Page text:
North Carolina’s largest health insurer has applied for reimbursements totaling $362 million from the federal Centers for Medicare and Medicaid Services (CMS) to offset losses on Obamacare plans offered in the individual and small group health insurance marketplaces.
Blue Cross and Blue Shield of North Carolina (BCBSNC) requested more than $147 million in 2014 and $215 million in 2015 through the risk-corridor program of the Affordable Care Act (ACA), according to data CMS released in November 2016.
Katherine Restrepo, a health and human services policy analyst with the John Locke Foundation, says ACA’s risk-corridor program was designed to redistribute earnings from profitable insurers to unprofitable ones.
“Under the risk-corridor payment provision, profits from lower-risk pools, pools that skew healthier, would be transferred to carriers with overwhelmingly high-risk pools, where medical claims outpaced premium revenue,” Restrepo said.
Unprofitable insurers requested more in reimbursements in 2014 and 2015 than profitable insurers paid into the program.
In 2015, a Republican-controlled Congress prohibited CMS from using non-risk-corridor funds to pay insurers in the risk-corridor program. Consequently, CMS has paid insurers much less than what they requested in Obamacare bailouts.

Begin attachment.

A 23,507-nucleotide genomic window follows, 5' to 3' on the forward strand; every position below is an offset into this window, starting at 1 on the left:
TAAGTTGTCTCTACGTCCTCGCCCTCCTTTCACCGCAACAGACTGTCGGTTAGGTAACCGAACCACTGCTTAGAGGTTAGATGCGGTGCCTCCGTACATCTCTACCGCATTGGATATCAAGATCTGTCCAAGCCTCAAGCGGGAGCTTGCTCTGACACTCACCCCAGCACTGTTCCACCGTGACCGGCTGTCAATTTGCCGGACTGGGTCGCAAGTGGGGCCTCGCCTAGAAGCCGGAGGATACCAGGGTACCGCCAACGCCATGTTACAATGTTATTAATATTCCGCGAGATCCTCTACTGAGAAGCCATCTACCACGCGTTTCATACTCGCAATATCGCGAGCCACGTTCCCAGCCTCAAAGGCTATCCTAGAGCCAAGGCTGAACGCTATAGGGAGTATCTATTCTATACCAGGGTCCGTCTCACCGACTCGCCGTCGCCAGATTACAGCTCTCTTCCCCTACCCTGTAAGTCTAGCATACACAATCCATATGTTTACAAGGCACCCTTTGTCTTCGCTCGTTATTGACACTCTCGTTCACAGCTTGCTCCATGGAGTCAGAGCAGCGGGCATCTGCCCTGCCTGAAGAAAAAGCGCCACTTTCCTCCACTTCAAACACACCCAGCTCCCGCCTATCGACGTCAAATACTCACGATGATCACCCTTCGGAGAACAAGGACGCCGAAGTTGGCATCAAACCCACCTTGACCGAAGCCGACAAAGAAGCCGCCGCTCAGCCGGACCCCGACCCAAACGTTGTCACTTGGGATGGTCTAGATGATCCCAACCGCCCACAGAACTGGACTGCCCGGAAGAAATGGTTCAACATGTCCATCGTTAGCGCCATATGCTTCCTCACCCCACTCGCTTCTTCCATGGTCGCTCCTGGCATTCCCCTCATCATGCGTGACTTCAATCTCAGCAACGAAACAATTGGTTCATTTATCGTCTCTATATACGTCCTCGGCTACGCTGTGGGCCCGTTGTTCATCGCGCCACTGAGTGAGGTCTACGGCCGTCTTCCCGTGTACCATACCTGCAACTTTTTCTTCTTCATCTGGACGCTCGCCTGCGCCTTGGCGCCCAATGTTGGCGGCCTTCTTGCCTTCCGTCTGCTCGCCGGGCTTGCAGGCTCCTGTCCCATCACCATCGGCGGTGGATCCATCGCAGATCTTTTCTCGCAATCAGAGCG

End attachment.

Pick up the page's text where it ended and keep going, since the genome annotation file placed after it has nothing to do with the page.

BCBSNC’s 2015 losses on Obamacare plans piles onto its 2014 losses, for which CMS paid BCBSNC $18.6 million, just 12.6 percent of the requested amount. The insurer filed a lawsuit against the federal government in June 2016 to recoup the $130 million balance from 2014.
A federal judge dismissed Illinois insurer Land of Lincoln’s $72.8 million risk-corridor lawsuit against the federal government in November 2016. Among all Obamacare insurers, losses for 2014 and 2015 in the risk-corridor program totaled $8.3 billion.
Out of Dough
Restrepo says BCBSNC and other insurers underestimated the cost of their Obamacare plans.
“Since a lot of insurers suffered hundreds of millions of dollars in losses on their Obamacare lines of business, because many experienced high-than-anticipated risk pools, there simply is not enough money to go around to offset these losses,” Restrepo said.
Chris Conover, a research scholar at Duke University’s Center for Health Policy & Inequalities Research, says BSBSNC’s losses are the result of a perfect storm of regulation and speculation.
“I believe the situation was avoidable, but only in the broadest strategic sense,” Conover said. “This situation did not arise from one simple, avoidable, bureaucratic snafu. Nor is it the result of anything BCBSNC did wrong. From all that I’ve seen, their actuaries priced products honestly based on the letter of the law and subsequent regulations.”
Insurers can avoid incurring similar losses in the future by not basing their business models on the expectation of government bailouts, Conover says.
“If we’re lucky, big corporations might think twice in the future about jumping into bed with Uncle Sam,” Conover said.
Michael McGrady ([email protected]) writes from Colorado Springs, Colorado.
Michael T. Hamilton and Justin Haskins, “To Save Obamacare, the President Plots a Massive Bailout of Health Insurers,” National Review, November 14, 2016.
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